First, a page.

The roles of religion and the armed forces need to be understood.
WASHINGTON, Aug. 30, 2013 /PRNewswire-USNewswire/ -- The constitutional process in Egypt must be all-inclusive, according to Mohamed Elmenshawy, Director of Languages and regional studies at the Middle East Institute, a Washington policy-research institution.
“There are a lot of voices within the interim government that would like to exclude the Islamists from the political process, which would be a disaster and would create instability,” Elmenshawy said in reference to leaving out the Muslim Brotherhood
Elmenshawy also recommends freezing military aid totally to Egypt for seven months, or until the constitution is established. American aid could be released after this period if the transition meets democratic standards.
Elmenshawy discussed the political situation in Egypt, the ongoing unrest in the country and the crackdown on the Muslim Brotherhood in an interview with Chuck Conconi on QorvisFocus Washington. Elmenshawy, a journalist and political commentator for many American, Egyptian, and Arab publications, offered insights as to how the U.S. could incentivize Egypt to regain stability through the constitutional process.
The U.S. has leverage because U.S. aid is irreplaceable, he said. Even the more than $12 billion coming from Saudi Arabia and other Gulf nations is not enough to provide the type of military support that the Egyptian military needs. Non-US aid can "buy everything, they can help in the economy, they can buy the needed fuels or food, but not American arms and American military equipment... So the money that Saudi Arabia does give has some limits," he said.
Headed toward disaster
Elmenshawy is not confident that progress can be made in Egypt in the next year, based on what he has observed thus far on the ground in Egypt and in the broader Middle East.
He laments that "Arab people are not ready to discuss two serious issues: the role of religion in the public sphere and politics…and the role of military service, the armed forces in the Arab countries." Until these issues are addressed and accounted for in the new government, "Egypt looks headed toward a disaster."
"A lot of voices are calling to exclude the Muslim Brotherhood from the political game and Islamists in general from the political competition. I believe this is a formula for disaster. If you exclude parties that won the majority and the presidency in the last two and a half years, it's a nightmare," he said.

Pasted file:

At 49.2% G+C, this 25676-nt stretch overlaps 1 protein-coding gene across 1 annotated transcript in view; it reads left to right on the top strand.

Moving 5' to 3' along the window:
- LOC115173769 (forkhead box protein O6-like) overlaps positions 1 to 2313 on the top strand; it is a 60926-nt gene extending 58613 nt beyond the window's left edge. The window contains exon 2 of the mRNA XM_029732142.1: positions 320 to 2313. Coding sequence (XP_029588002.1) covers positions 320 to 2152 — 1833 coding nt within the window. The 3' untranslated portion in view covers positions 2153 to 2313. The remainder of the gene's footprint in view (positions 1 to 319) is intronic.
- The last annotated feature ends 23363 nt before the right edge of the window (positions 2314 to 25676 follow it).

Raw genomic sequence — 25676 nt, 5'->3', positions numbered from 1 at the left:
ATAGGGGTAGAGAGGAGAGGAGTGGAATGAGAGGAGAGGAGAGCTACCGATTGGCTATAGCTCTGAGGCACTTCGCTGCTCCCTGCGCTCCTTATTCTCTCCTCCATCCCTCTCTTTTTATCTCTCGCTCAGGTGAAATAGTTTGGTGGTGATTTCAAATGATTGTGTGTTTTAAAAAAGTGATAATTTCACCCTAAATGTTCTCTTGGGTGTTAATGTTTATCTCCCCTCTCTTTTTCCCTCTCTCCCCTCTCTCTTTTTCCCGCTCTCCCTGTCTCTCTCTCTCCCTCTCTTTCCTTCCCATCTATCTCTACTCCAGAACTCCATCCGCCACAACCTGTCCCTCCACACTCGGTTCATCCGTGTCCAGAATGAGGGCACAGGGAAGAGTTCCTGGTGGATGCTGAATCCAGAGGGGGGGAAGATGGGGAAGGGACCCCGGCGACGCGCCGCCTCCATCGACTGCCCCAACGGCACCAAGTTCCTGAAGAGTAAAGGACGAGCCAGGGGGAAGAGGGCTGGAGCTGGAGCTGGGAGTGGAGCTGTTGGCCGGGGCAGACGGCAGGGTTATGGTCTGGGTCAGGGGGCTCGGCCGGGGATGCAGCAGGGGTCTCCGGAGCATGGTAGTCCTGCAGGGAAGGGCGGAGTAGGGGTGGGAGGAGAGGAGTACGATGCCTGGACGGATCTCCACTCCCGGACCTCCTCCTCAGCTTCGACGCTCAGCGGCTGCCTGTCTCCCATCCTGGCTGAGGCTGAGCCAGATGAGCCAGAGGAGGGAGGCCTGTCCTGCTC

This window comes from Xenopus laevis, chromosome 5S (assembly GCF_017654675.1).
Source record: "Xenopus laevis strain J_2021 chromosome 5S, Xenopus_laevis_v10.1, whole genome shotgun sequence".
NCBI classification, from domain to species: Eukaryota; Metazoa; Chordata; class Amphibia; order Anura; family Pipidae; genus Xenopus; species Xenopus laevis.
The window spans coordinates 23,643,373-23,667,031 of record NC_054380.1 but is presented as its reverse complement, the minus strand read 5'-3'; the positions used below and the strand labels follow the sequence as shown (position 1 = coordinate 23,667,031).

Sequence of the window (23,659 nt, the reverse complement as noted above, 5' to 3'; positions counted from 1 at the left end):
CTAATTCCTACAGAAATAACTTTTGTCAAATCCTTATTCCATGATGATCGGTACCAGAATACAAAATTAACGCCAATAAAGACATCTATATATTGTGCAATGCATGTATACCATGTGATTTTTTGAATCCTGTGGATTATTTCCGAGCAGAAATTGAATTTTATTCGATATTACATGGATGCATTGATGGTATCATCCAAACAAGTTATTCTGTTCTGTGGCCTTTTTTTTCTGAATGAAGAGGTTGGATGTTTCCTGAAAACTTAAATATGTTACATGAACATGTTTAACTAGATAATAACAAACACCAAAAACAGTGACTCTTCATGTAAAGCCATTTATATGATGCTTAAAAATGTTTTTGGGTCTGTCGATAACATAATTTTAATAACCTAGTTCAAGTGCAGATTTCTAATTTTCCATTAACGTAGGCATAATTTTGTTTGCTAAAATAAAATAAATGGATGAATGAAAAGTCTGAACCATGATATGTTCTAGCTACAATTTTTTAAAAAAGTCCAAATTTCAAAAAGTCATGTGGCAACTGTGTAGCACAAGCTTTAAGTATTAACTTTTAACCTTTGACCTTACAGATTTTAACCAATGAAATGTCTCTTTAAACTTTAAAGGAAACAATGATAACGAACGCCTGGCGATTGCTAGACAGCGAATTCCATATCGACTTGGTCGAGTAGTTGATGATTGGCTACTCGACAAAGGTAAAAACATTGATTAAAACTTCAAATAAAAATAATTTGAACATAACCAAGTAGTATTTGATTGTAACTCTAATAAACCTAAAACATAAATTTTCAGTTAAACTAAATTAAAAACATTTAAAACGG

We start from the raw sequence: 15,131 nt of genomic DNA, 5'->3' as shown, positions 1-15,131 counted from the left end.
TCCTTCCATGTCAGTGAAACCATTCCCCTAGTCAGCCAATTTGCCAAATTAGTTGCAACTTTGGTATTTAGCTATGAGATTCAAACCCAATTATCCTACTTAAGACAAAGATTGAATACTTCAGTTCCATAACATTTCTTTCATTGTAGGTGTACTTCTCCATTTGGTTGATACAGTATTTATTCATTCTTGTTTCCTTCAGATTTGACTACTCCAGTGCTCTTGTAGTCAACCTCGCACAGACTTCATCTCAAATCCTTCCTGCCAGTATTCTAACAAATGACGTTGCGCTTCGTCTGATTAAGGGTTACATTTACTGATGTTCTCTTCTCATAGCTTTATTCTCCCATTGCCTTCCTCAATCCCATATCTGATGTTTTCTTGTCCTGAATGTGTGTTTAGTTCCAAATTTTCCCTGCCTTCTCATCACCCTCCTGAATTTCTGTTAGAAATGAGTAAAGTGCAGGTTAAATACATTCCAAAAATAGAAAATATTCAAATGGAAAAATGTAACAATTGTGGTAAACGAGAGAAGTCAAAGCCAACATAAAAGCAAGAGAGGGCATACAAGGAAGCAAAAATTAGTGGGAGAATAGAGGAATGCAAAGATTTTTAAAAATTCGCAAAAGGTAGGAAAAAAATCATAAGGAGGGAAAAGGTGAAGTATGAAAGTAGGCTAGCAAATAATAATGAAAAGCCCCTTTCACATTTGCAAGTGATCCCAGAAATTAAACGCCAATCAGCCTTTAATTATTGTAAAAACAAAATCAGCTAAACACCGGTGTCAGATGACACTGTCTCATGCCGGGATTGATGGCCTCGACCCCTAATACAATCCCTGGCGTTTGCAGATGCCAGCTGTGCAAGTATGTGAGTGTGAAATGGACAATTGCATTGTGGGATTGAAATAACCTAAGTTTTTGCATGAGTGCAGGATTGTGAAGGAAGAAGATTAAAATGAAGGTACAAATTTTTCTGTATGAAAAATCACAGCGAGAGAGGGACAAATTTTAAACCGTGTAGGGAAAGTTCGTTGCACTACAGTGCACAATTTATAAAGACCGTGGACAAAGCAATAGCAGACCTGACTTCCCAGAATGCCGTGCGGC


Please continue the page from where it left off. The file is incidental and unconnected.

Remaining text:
"In Islamic countries, to have separation between the state and church, as we have in Western Europe and the United States, is impossible," he said. "The only thing people understand in the Arab world is religion: the language of religion, the etymology of religion, and the politics of religion. So I don't see a solution yet how to integrate it, but it should be part of the political competition, political rhetoric, and political discourse." This is particularly true for a country like Egypt, where about 80% to 90% are Muslim and religion permeates their lives.
Learning from previous mistakes: constitution first
The Muslim Brotherhood was not necessarily an obvious favorite in the elections that followed the ouster of Egyptian President Hosni Mubarak, contrary to what the results might have suggested, according to Elmenshawy. During the first round of voting, the Muslim Brotherhood candidate, Mohamed Morsi, received only 25% of the vote. He earned 51% of the vote in the second round from people "who didn't want a former officer or official of the Mubarak regime," not because of his Islamist party affiliation.
"The equation that is needed in the Arab world and in Egypt is to have a constitution first. That would clear the road for acceptable rule of political competition, and that's what we missed in the first transition," which is why Egyptians find themselves in a similar crisis just over two years later.
"Now, after the ousting of President Morsi, I believe we need to make rules that are clear and respected by everybody in the form of a constitution that will protect the rights of the people, fair and clear for everybody, and then have elections. But elections first would be a historical mistake," he cautions.
"We shouldn't rush to elections, especially because Egypt is full of riots now, violence is taking place on a daily basis, so having an election now is very naïve."
SOURCE Focus Washington